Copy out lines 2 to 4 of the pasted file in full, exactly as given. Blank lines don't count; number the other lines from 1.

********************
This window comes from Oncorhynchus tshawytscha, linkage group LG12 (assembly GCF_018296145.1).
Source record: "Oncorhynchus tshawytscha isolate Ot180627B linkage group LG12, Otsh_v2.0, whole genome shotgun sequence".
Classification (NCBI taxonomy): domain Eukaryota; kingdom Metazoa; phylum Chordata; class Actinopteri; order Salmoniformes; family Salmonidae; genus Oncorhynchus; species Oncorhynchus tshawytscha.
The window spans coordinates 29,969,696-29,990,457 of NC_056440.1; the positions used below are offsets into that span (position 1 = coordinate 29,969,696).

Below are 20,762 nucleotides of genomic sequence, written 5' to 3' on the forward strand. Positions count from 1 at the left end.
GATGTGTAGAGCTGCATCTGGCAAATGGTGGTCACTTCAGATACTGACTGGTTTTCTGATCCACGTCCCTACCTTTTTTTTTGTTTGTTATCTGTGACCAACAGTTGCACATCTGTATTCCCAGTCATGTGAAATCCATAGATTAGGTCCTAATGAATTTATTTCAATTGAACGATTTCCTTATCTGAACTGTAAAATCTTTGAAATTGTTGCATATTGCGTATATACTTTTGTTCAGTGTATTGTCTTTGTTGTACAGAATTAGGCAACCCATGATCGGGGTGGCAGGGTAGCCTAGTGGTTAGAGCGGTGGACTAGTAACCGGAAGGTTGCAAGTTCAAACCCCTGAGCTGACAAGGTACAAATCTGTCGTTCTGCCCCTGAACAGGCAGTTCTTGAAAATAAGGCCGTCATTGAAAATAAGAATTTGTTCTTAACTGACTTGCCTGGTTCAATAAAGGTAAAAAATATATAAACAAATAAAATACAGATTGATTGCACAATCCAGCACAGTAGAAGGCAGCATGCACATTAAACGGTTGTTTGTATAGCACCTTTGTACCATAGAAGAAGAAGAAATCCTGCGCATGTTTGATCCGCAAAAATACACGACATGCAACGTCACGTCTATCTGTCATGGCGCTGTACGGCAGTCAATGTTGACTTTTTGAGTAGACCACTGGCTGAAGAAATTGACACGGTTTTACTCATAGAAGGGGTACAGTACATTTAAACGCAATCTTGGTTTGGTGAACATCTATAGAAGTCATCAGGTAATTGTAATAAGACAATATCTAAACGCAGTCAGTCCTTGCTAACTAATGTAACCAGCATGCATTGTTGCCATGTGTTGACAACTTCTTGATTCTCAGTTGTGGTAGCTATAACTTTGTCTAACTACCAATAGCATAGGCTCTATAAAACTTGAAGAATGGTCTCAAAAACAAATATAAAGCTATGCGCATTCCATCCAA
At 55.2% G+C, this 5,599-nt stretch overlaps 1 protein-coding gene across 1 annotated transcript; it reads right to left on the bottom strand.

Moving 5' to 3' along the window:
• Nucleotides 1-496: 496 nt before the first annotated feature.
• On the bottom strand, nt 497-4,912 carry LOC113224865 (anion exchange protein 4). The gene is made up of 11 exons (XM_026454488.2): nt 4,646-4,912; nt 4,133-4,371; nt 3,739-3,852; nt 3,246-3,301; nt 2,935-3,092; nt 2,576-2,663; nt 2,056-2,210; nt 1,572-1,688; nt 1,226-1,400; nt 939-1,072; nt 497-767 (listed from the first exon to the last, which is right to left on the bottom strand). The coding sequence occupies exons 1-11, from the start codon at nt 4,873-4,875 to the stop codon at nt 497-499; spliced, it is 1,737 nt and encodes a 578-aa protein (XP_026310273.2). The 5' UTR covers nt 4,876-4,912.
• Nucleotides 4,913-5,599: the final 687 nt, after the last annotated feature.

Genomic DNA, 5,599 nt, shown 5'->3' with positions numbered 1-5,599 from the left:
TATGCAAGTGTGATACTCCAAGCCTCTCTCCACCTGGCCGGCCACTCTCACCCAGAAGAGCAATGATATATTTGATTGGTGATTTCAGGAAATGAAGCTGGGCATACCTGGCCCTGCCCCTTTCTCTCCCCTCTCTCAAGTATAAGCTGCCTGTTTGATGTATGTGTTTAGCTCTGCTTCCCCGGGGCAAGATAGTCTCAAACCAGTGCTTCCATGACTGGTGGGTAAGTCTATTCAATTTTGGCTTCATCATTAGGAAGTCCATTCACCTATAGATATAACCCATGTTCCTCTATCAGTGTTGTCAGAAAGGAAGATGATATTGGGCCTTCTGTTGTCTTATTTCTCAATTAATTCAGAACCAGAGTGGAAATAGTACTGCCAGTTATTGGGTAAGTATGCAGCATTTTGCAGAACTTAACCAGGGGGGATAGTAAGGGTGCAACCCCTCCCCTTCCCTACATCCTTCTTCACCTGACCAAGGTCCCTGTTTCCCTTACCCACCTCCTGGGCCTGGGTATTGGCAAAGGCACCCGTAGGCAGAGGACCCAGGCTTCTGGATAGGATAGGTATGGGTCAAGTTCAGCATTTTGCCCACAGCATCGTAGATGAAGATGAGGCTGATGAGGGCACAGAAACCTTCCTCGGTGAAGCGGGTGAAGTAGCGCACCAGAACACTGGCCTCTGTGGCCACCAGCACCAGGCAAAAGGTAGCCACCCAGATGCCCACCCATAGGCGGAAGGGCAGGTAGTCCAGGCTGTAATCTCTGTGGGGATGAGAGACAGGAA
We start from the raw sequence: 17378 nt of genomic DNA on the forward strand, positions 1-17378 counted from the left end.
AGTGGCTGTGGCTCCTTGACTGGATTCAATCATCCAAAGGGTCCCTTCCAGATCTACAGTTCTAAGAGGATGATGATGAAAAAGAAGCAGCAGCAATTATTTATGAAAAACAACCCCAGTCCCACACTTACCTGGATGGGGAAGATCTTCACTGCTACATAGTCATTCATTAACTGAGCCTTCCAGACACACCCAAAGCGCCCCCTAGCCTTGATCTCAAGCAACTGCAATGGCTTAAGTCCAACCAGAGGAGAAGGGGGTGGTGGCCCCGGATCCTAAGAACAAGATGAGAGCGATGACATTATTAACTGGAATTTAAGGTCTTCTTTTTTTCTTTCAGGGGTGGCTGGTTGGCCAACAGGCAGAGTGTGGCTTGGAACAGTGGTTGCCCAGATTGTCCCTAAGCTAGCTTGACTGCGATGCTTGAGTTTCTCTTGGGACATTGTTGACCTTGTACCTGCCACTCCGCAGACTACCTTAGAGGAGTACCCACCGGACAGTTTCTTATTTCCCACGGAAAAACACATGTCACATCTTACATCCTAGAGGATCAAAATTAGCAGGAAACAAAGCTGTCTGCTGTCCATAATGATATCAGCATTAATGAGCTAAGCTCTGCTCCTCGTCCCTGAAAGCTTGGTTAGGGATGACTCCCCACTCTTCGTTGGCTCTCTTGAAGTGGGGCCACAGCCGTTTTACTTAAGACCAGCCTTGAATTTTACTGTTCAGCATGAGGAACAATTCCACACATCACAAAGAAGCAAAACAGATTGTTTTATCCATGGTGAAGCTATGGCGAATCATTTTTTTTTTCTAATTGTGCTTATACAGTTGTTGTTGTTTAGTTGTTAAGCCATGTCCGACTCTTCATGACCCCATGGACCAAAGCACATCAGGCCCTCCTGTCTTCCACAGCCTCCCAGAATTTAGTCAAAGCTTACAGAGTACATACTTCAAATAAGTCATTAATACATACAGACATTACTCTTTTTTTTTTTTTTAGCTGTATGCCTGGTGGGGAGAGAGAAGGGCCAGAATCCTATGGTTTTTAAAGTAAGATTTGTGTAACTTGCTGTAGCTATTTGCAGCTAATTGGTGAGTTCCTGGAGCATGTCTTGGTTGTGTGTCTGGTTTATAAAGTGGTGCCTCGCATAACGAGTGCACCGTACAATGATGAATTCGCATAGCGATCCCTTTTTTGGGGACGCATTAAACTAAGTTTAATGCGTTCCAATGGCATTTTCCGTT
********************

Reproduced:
Source record: "Oncorhynchus tshawytscha isolate Ot180627B linkage group LG12, Otsh_v2.0, whole genome shotgun sequence".
Classification (NCBI taxonomy): domain Eukaryota; kingdom Metazoa; phylum Chordata; class Actinopteri; order Salmoniformes; family Salmonidae; genus Oncorhynchus; species Oncorhynchus tshawytscha.
The window spans coordinates 29,969,696-29,990,457 of NC_056440.1; the positions used below are offsets into that span (position 1 = coordinate 29,969,696).